While Raju urged CCTV cameras to be placed inside the rooms, Sibal vehemently opposed it due to the violation of the right to privacy. The bench directed CCTV cameras to be installed at the entrance and outside every room. It also directed the respondents to screen the house, where Navlakha is to be placed under house arrest, prior to occupying the house. The respondents are also permitted to inspect and search the premises, during the term of the arrest, only when there is a clear need to do so and not as a means to harass Navlakha.

On account of the suspicion by the respondents of a biased medical report, a medical re-evaluation of tests at KEM Hospital before the end of the period of one month of house arrest was directed by the bench. Further, in the event of medical urgency, medical facilities were directed to be made available to Navlakha, by escorting him to a suitable hospital.

Noting that Navlakha is a 70-year-old undertrial suffering from multiple health conditions, with no previous criminal record, the bench overturned the order of the Bombay High Court dated April 26, which refused him the facility of house arrest, and directed Navlakha’s custody to be transferred to house arrest within 48 hours.

The next date to review the order of house arrest is December 13.

On Wednesday, the division bench analysed the medical reports submitted by Jaslok Hospital, where Navlakha was admitted for medical treatments and tests, as per the directions of the Supreme Court. Referring to the results of the medical tests, Sibal had submitted that the required monitoring and supervision prescribed in the medical reports was not possible in jail, and in view of the recommendations under the report, Navlakha should be allowed house arrest.

According to Raju, vehemently opposed the prospect of placing Navlakha under house arrest on the ground that he is in touch with Kashmir extremists and the Pakistani intelligence agency, the Inter-Services Intelligence, and actively involved in guerilla movements that caused the deaths of jawans. He argued that Navlakha is charged with serious offences under the UAPA, and it would not be possible to monitor him if he is under house arrest. He alleged that the present plea of house arrest is the petitioner’s strategy to obtain bail.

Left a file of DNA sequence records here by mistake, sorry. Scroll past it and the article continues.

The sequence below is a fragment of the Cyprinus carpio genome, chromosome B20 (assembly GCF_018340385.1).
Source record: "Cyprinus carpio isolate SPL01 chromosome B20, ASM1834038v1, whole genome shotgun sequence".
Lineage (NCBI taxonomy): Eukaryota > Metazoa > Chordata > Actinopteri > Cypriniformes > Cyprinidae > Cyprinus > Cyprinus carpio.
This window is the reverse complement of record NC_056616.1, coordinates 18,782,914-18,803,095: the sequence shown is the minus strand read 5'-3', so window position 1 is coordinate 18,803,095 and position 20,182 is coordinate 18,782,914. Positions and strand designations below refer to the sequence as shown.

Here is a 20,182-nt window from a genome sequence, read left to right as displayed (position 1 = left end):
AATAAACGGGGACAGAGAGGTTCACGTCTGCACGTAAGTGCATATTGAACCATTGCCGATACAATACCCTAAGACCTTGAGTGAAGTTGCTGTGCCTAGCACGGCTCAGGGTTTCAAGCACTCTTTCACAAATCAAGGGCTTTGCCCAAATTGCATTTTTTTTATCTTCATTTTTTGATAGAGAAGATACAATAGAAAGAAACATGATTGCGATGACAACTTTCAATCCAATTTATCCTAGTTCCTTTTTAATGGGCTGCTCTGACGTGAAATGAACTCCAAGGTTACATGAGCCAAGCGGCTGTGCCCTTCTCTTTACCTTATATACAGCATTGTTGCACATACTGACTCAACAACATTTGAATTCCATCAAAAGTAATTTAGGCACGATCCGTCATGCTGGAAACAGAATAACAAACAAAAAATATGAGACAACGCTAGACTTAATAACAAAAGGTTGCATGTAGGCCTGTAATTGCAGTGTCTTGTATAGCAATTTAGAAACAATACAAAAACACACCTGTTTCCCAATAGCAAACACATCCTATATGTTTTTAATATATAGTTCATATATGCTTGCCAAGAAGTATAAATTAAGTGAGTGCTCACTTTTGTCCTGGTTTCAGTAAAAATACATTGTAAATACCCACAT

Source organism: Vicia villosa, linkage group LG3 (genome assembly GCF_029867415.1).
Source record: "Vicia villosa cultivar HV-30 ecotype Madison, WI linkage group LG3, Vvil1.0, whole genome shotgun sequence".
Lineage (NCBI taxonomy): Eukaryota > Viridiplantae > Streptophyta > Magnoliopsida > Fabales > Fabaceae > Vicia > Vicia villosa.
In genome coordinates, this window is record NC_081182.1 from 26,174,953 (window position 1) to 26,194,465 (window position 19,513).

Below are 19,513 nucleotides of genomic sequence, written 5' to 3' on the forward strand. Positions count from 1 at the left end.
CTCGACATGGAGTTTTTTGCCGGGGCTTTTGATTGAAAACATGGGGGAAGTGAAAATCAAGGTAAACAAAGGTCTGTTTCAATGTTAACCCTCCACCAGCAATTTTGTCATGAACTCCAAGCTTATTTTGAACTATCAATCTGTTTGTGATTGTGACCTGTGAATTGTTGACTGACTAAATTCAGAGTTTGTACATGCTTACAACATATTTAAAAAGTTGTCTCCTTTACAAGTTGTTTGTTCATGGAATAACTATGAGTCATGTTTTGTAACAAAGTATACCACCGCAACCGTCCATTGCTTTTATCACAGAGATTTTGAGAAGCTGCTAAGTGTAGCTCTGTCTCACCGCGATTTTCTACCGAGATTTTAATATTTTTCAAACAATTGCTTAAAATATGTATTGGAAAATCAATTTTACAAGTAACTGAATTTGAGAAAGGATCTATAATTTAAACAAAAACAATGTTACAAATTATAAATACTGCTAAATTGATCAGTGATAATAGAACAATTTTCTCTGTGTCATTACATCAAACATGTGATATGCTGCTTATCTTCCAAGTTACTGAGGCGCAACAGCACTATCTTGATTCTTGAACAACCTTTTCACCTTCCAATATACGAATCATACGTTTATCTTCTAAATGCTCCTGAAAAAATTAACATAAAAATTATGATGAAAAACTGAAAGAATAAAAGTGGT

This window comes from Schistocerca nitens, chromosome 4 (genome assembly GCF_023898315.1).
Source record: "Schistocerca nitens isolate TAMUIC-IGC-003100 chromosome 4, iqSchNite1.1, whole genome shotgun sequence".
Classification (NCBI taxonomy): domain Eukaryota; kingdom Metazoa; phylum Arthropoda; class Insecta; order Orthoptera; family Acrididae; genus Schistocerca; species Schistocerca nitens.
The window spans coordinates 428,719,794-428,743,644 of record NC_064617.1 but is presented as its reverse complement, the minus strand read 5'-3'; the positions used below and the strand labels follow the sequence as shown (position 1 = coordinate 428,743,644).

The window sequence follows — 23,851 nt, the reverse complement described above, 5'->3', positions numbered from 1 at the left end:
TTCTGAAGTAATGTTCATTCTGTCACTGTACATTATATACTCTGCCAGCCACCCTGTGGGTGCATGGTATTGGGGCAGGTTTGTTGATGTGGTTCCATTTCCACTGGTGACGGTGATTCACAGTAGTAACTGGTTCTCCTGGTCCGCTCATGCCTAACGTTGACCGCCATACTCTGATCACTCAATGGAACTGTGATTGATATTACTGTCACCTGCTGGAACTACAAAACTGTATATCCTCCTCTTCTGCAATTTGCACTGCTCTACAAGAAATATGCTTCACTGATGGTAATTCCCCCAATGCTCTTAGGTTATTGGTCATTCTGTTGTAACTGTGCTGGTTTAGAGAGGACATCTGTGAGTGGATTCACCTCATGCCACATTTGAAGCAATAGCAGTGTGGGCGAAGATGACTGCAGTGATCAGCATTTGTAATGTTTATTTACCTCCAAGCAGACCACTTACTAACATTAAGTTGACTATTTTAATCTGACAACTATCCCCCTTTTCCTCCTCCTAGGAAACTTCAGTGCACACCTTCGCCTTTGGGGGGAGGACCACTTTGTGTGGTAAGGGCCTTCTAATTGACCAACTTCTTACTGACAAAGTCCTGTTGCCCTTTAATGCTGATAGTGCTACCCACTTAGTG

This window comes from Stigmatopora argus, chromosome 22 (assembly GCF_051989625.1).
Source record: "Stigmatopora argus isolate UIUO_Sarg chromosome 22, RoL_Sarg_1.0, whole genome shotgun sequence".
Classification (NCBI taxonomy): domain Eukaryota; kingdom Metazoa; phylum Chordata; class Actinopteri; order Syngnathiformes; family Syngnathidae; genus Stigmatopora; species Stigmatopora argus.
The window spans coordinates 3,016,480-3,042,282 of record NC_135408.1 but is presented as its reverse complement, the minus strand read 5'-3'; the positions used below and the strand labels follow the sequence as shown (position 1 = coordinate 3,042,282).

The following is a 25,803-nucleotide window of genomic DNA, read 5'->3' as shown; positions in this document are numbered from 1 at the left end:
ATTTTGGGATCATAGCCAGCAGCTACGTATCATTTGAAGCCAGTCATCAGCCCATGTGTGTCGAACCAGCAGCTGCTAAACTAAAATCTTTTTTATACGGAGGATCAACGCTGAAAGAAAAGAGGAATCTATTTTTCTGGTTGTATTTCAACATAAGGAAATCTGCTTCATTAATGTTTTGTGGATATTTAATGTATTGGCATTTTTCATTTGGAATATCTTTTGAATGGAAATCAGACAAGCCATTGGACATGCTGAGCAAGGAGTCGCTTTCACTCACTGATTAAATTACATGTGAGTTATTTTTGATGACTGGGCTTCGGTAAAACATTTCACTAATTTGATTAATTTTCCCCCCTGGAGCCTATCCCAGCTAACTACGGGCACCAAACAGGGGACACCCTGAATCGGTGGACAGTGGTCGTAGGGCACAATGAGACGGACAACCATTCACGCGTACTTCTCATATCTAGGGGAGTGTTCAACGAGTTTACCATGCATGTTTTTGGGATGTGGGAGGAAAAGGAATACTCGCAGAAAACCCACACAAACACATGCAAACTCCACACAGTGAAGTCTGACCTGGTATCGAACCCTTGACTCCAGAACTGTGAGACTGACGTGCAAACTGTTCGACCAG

Raju had referred to materials and letters allegedly written or addressed to Navlakha, and some records retrieved from his computer, as evidence of his involvement with the banned Communist Party of India (Maoist), and an indication of his intention to ambush and ‘destroy’ the country. To this, Justice Joseph replied, “It is the corrupt who want to destroy the country”.

The bench referred to trade-unionist, activist and lawyer Sudha Bhardwaj, a co-accused in the Bhima Koregaon matter who was released on default bail in December last year after over three years of incarceration, referred to in the letters attached as evidence. The bench also referred to Catholic priest and tribal rights activist Father Stan Swamy, another co-accused in the matter who died after contracting COVID in judicial custody last year after nine months of incarceration on account of being denied medical bail.

Sibal emphasised that Navlakha was appointed by the Union Government as an interlocutor in 2005 whereby he secured the release of security personnel kidnapped by Maoists. Sibal further submitted that the chargesheet did not refer to any actual activity of active participation by Navlakha in the alleged activities that threaten national security.

The prosecution in the case has filed a chargesheet exceeding 5,000 pages and intends to cross-examine at least 200 witnesses. Thirteen of the 16 accused persons are presently incarcerated, having now spent between two to over four years in judicial custody without trial.